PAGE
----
The wait for a table on the weekend is lengthy, so if you can, go mid-week. The team behind Top Paddock also run Higher Ground, as well as Kettle Black which is next on my list!
Top Paddock, 658 Church St, Richmond, 3121
The Kettle Black
The Kettle Black is Top Paddock’s glam younger sister. Everything about this place is pleasing to the eye – the white exterior with contrasting old and new architecture; the clean lines and subtle greenery of the interior; and the artfully constructed dishes.
The menu isn’t a huge departure from Top Paddock’s – so expect more creative takes on the traditional notion of breakfast, and of course, that famous blueberry and ricotta hotcake.
It’s another popular spot, so expect a long wait on weekends.
The Kettle Black, 50 Albert Rd, South Melbourne, 3205
Pillar of Salt
Pillar of Salt is directly opposite the gym I go to when I’m in Melbourne. So if I’ve just done a workout, I can eat as much bacon as I want, right?
The menu at Pillar of Salt is simpler than Top Paddock’s, but I’m a big fan of both the coffee and food. They haven’t totally escaped the Instagram craze though; barramundi burgers and Californian superfood salads sit comfortably alongside classics like smashed avo and Eggs Royale.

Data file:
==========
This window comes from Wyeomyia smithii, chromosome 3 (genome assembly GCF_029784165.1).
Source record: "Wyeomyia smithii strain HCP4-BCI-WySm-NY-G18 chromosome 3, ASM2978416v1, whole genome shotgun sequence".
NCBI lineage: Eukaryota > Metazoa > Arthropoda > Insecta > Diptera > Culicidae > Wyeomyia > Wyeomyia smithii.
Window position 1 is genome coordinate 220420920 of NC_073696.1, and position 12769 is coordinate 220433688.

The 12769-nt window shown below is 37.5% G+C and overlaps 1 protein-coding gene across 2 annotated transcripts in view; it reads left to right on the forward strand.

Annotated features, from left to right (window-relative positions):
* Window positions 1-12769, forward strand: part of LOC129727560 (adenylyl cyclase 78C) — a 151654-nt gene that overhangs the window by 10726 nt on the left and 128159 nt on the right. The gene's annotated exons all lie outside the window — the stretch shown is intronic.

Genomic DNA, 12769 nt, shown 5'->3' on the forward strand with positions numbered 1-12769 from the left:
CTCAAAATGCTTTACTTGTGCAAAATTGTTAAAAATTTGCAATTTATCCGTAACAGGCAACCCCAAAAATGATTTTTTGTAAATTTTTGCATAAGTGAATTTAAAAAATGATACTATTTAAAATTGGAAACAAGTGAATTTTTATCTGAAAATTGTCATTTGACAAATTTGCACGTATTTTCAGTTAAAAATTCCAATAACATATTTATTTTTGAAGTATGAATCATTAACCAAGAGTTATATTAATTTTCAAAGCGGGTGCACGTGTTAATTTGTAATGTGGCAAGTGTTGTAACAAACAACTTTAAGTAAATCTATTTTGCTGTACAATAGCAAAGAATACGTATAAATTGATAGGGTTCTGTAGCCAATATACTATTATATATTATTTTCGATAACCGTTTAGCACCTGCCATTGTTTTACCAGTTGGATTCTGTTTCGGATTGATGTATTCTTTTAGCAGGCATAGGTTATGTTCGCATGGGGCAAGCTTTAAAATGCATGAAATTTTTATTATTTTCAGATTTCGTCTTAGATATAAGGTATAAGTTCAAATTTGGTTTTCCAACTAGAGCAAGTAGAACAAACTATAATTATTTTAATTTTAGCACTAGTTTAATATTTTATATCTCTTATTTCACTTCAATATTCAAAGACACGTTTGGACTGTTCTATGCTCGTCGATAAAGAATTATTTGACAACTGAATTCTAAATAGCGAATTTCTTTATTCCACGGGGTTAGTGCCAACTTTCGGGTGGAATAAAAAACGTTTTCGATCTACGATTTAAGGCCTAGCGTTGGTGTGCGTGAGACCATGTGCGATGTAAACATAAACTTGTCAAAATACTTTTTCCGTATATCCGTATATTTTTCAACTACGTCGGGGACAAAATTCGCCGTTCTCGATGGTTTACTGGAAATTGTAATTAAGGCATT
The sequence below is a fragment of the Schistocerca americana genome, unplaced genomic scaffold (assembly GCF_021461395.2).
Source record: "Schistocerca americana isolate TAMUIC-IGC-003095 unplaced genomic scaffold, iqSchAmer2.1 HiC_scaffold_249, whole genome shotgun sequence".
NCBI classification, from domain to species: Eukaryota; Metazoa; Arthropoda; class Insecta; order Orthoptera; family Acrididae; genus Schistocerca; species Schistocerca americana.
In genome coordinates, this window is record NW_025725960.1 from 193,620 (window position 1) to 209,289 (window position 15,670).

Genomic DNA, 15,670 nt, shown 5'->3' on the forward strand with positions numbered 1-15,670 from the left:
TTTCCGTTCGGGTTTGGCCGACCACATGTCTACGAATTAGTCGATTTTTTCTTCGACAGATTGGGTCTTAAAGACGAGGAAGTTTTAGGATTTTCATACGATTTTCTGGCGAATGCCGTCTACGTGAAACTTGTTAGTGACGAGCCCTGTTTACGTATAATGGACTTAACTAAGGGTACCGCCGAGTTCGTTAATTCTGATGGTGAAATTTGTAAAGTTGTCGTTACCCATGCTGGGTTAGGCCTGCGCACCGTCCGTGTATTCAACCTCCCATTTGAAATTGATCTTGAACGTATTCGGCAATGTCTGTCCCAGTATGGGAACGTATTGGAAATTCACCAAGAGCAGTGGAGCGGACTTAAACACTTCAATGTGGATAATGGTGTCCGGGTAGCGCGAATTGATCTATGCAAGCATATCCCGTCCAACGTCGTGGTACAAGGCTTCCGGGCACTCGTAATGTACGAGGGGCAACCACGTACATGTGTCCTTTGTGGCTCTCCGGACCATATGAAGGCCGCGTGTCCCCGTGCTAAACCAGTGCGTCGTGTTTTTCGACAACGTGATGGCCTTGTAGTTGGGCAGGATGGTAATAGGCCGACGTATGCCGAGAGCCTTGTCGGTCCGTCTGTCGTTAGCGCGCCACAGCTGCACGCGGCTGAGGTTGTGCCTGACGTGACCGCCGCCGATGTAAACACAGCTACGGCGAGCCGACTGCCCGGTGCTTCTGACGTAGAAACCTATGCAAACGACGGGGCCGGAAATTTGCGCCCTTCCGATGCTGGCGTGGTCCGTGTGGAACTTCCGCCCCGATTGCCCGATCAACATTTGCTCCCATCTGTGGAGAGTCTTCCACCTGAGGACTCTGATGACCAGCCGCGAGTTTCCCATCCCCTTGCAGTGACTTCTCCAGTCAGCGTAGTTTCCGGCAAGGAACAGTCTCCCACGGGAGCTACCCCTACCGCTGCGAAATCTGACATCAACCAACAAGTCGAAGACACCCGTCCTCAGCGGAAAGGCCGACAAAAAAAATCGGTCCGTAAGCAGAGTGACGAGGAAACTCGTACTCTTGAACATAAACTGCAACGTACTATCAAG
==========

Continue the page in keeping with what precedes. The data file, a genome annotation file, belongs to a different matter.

If you can, get a table in the courtyard – a great spot to sit year round.
Pillar of Salt, 541 Church St, Richmond, 3121
To the locals, The European might be a bit of an odd choice to include alongside the likes of Top Paddock. Breakfast here is focused on the classics, expertly executed. (Note, all-day brunch is only available on the weekends here.)
But The European is one of my sentimental favourites. Sitting outside under the gaze of the grand Parliament House, Regent Theatre and St Patrick’s Cathedral, it’s a prime spot to remind yourself that you’re in Melbourne.
The European is somewhat of a Melbourne institution, and it’s highly likely you’ll be rubbing shoulders with Melbourne’s political elite if you’re there mid-week.
The European, 161 Spring St, Melbourne, 3000
Auction Rooms was a new discovery for me on this trip. The weather-beaten exterior gives it a shabby-chic appeal that’s synonymous with Melbourne. Inside it’s another classic Melbourne aesthetic – a large open space with plenty of exposed brick and metal work. It all comes off as being über cool, while still managing a relaxed, local vibe.
The food and coffee didn’t disappoint. On my visit I had the corned beef hash with poached eggs and Sriracha hollandaise (followed by the brioche french toast…). An indulgent but delicious way to start the day!
Auction Rooms, 103-107 Errol St, North Melbourne, 3051
Rudimentary was another new discovery for me, and one I was particularly taken with. Hidden away in Footscray, it’s constructed from old shipping containers on what used to be a vacant lot (which had been used by the locals as an unofficial car park).
Now it’s a buzzing café, with plenty of outdoor space (although not too many outdoor tables) including a kitchen garden, which grows many of the herbs, fruit and vegetables that appear on the plate. The coffee and food were both fantastic; at the very first bite of my confit salmon I knew Rudimentary would be a worthy addition to my Melbourne brunch rotation.
Rudimentary, 16-20 Leeds St, Footscray, 3011